The Playbook for Privatizing Air Traffic Control Already Exists
Policymakers and the FAA should look closely at lessons from the agency’s last big privatization push.
If you can get beyond the rhetoric, there are serious, practical issues to be considered when deciding whether to privatize America’s air traffic control function. To some, the idea sounds downright crazy. But it may surprise many people that the Federal Aviation Administration has undertaken a similar effort already. And there’s a lot we can learn from that experience.
In what remains the largest federal civilian privatization resulting from the Office of Management and Budget’s Circular A-76 process, in 2005 the FAA outsourced operation of its Automated Flight Service Stations, from which general aviation pilots receive weather briefings and other information on flying conditions. Performance improved, much-needed enhancements to automation were implemented on time and within budget, facilities were both modernized and consolidated, and billions of dollars were saved for the American taxpayer.
There’s no guarantee that will happen with the significantly more complex air traffic system. However, to improve the chances of success, here are five important factors for decision-makers to consider as they decide whether to privatize this important function:
Clarify who is accountable and for what. Few people understand the breadth of critical activities that the FAA performs today, including the complex system architecture that supports it. The organization not only operates the country’s air traffic control system, but certifies pilots, works to control aircraft noise, oversees the construction and operation of airports, and collaborates with other critical agencies and departments. Before deciding to outsource all or part of this vital organization, it will be important to provide clear boundaries on the complex interconnections that exist today, separate what’s inherently governmental from what’s not, and consider what may need to be realigned.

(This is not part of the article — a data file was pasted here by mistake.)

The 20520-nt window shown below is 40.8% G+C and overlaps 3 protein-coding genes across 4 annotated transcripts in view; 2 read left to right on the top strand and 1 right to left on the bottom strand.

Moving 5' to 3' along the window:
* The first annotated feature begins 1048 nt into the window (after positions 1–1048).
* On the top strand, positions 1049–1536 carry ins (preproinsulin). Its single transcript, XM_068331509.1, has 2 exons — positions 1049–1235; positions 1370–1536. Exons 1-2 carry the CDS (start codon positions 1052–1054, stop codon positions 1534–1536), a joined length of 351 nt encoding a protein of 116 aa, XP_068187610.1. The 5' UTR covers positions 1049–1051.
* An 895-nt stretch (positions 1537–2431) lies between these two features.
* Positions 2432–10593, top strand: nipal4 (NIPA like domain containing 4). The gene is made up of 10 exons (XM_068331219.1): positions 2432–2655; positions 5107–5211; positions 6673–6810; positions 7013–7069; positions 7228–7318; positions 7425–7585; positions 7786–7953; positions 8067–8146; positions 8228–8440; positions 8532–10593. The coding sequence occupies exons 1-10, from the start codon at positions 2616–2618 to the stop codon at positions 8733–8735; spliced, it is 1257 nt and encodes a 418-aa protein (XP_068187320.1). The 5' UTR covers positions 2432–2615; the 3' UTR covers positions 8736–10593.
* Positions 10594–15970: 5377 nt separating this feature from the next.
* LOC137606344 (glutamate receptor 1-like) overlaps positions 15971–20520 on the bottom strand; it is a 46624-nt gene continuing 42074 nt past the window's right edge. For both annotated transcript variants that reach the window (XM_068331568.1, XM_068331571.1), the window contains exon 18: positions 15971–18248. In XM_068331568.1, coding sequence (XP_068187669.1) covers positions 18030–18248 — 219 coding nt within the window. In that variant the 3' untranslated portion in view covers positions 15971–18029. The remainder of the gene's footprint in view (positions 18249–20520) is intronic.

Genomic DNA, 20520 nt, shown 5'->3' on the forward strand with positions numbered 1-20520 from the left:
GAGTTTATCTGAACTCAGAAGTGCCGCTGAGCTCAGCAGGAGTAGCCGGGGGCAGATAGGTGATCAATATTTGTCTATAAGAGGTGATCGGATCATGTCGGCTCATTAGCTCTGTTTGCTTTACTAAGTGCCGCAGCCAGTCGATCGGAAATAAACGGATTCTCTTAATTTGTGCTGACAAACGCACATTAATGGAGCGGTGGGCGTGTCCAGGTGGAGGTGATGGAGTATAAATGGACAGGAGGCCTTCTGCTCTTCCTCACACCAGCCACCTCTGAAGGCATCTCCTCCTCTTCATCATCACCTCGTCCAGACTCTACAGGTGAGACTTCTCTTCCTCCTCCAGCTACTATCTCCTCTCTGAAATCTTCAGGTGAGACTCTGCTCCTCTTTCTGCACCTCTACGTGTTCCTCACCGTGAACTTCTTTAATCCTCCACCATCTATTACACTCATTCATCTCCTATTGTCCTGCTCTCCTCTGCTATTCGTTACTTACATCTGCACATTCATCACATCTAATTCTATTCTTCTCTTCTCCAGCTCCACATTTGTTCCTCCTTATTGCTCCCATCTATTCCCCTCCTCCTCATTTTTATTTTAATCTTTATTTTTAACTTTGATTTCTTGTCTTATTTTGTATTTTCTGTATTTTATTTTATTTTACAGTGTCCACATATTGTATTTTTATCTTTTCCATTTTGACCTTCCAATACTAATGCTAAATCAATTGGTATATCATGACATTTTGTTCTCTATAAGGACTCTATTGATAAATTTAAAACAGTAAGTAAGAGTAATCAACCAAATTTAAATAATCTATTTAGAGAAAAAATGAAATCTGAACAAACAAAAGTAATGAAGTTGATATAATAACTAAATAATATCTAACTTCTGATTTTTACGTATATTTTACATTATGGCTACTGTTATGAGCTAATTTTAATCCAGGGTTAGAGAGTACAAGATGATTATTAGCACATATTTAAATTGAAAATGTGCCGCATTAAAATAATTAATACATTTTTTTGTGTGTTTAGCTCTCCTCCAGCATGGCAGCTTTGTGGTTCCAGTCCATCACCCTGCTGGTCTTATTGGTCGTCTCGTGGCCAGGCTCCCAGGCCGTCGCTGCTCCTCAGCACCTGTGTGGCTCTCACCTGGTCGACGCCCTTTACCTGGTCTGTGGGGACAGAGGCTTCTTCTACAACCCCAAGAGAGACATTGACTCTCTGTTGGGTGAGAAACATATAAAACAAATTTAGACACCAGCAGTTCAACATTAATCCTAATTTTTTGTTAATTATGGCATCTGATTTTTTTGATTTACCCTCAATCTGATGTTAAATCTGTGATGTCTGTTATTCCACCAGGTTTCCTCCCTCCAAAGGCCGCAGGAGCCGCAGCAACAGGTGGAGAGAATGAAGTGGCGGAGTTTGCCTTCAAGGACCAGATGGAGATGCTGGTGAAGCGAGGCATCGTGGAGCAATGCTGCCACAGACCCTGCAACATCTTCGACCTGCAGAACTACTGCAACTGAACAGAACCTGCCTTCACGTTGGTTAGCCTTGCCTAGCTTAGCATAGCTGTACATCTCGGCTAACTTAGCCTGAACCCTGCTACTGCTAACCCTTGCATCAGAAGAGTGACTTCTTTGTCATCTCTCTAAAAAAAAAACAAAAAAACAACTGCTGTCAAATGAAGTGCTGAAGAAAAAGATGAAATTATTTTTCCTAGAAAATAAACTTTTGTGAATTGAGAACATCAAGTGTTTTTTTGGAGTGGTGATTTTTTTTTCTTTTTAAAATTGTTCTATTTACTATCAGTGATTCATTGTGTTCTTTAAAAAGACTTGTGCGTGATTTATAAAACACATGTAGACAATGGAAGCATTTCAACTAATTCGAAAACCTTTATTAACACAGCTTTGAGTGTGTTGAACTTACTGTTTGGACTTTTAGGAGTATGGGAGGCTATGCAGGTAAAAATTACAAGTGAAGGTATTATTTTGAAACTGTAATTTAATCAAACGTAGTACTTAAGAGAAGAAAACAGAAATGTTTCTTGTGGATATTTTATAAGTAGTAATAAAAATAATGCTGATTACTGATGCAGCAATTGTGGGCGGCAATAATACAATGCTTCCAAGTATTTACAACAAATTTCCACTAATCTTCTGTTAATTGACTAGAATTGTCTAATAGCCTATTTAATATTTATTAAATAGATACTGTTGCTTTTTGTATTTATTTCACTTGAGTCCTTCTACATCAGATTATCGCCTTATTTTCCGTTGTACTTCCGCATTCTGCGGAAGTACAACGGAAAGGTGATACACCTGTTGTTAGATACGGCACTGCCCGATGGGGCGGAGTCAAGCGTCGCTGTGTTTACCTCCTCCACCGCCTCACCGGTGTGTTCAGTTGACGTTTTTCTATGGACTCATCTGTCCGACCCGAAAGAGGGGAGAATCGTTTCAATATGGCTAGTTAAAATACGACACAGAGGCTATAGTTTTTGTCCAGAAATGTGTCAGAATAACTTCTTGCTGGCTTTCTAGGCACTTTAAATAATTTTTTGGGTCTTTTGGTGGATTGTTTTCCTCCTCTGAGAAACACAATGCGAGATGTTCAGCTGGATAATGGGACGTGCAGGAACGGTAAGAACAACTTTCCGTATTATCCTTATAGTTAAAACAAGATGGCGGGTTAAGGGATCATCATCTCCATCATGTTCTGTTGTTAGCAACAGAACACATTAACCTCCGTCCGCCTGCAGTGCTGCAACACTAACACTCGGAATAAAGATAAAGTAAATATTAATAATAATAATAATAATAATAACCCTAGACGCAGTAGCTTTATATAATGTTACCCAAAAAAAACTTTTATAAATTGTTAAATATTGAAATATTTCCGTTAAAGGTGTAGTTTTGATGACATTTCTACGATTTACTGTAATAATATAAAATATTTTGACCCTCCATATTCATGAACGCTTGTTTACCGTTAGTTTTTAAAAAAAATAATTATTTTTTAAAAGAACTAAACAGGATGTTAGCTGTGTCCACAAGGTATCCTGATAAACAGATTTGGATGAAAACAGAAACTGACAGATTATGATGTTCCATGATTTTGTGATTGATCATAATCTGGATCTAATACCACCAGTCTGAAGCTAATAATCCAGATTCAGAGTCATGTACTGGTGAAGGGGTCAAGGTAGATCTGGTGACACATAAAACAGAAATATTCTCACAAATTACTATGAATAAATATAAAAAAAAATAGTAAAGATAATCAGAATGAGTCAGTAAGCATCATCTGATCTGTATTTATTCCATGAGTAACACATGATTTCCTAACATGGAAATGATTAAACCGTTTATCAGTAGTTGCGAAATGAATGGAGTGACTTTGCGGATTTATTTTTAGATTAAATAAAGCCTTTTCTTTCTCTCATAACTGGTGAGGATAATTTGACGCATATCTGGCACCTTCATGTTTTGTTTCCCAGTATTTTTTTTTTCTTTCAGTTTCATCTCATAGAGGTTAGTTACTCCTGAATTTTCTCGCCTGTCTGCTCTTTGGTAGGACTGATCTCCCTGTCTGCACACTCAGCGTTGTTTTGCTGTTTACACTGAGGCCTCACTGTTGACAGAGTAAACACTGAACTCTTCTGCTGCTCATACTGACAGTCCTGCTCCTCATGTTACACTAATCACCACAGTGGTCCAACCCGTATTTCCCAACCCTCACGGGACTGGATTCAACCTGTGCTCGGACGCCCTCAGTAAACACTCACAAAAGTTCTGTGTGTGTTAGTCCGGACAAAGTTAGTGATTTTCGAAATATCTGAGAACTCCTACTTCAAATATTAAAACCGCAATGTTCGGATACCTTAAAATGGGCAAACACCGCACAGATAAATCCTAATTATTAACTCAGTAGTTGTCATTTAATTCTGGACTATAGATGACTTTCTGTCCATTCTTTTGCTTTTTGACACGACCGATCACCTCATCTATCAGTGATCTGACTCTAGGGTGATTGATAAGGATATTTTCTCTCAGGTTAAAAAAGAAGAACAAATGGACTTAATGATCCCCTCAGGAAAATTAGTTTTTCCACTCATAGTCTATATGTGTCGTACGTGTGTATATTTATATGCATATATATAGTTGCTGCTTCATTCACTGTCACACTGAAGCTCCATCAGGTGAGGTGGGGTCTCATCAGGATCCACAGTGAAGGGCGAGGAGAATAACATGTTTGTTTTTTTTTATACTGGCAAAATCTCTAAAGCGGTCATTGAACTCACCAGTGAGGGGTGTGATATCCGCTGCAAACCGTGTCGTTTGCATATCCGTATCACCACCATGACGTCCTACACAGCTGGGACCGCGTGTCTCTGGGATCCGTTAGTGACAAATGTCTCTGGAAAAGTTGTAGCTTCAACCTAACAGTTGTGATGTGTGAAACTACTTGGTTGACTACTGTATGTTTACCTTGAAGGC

Oversight is not an afterthought. The residual organization that will provide oversight and continue to perform inherently governmental activities must be at the forefront in the design of the new structure, not an afterthought. In order to retain trust in the system that keeps American air travel safe, its governance must entail strong, capable, independent oversight. This must be built into the new concept, designed from the ground up in a cost-effective manner.
Follow the money. Privatizing can improve performance and save money. But if the new air traffic organization suddenly loses revenue, and has to retain or bear additional costs, the taxpayers could end up on the losing end of the bargain. Policymakers should understand in great detail what drives both costs and revenues today, what the drivers will be in the new arrangement, and then follow up to ensure costs and revenues are materializing as expected.
Determine liability structure. America’s air traffic is not only among the busiest in the world, it’s also among the safest. Unfortunately, accidents happen. Determining a feasible and appropriate liability structure in the new air traffic control organization will be critical to ensure a laser focus on making air travel even safer than it is today.
Engage stakeholders. The ecosystem that makes up today’s air traffic control system is complex and involves myriad stakeholder groups. These include employees and their unions, Congress and its committees of jurisdiction, airports, airlines, pilots and the many organizations that represent them, and, of course, the flying public. Clear, constant, transparent engagement with all these groups will be an important factor in the new entity’s success.
Even if all these factors are addressed adequately, there’s a long road from when policymakers decide to privatize portions of our air traffic control operation and when we can call it a success. Transitioning from the current to the new organization will be time-consuming and complicated. Merging the current workforce into a new entity will be arduous and expensive, and presents a major risk to air traffic control during the changeover. As in past government reorganizations, managing the change process effectively will be essential.
A high-performing, privately led air traffic control organization can ensure and improve safe and efficient air travel. But a lot of things can trip it up, too. Referring to the playbook from past privatization efforts can help improve the chances of success.
Eric Heffernan is a principal with Grant Thornton Public Sector. In that role, he supported the Federal Aviation Administration in the planning, design, implementation and monitoring of the public-private competition for the Automated Flight Service Station function. He also has supported the FAA in applying innovative approaches in the areas of lifecycle acquisition and workforce optimization.
Photo: Flickr user Niklas Hellerstedt